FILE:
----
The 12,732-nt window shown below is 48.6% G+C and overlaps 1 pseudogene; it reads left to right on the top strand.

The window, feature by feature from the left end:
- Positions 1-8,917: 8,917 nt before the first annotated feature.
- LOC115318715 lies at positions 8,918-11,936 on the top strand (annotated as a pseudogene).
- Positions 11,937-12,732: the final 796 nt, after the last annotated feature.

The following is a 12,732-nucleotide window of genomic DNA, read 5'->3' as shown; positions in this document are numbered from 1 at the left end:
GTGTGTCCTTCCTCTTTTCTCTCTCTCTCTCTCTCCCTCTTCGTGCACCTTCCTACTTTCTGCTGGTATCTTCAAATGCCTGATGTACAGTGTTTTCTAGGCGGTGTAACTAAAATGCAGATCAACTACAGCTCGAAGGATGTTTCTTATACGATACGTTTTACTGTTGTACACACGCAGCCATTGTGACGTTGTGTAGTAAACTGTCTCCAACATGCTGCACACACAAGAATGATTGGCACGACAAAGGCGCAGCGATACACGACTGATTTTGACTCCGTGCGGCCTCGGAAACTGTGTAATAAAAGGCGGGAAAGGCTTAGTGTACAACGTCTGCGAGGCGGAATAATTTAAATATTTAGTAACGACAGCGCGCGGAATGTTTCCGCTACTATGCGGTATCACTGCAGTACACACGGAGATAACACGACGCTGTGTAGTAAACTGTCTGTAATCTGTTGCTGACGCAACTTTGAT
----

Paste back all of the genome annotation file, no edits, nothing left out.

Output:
The 12,732-nt window shown below is 48.6% G+C and overlaps 1 pseudogene; it reads left to right on the top strand.

The window, feature by feature from the left end:
- Positions 1-8,917: 8,917 nt before the first annotated feature.
- LOC115318715 lies at positions 8,918-11,936 on the top strand (annotated as a pseudogene).
- Positions 11,937-12,732: the final 796 nt, after the last annotated feature.

The following is a 12,732-nucleotide window of genomic DNA, read 5'->3' as shown; positions in this document are numbered from 1 at the left end:
GTGTGTCCTTCCTCTTTTCTCTCTCTCTCTCTCTCCCTCTTCGTGCACCTTCCTACTTTCTGCTGGTATCTTCAAATGCCTGATGTACAGTGTTTTCTAGGCGGTGTAACTAAAATGCAGATCAACTACAGCTCGAAGGATGTTTCTTATACGATACGTTTTACTGTTGTACACACGCAGCCATTGTGACGTTGTGTAGTAAACTGTCTCCAACATGCTGCACACACAAGAATGATTGGCACGACAAAGGCGCAGCGATACACGACTGATTTTGACTCCGTGCGGCCTCGGAAACTGTGTAATAAAAGGCGGGAAAGGCTTAGTGTACAACGTCTGCGAGGCGGAATAATTTAAATATTTAGTAACGACAGCGCGCGGAATGTTTCCGCTACTATGCGGTATCACTGCAGTACACACGGAGATAACACGACGCTGTGTAGTAAACTGTCTGTAATCTGTTGCTGACGCAACTTTGAT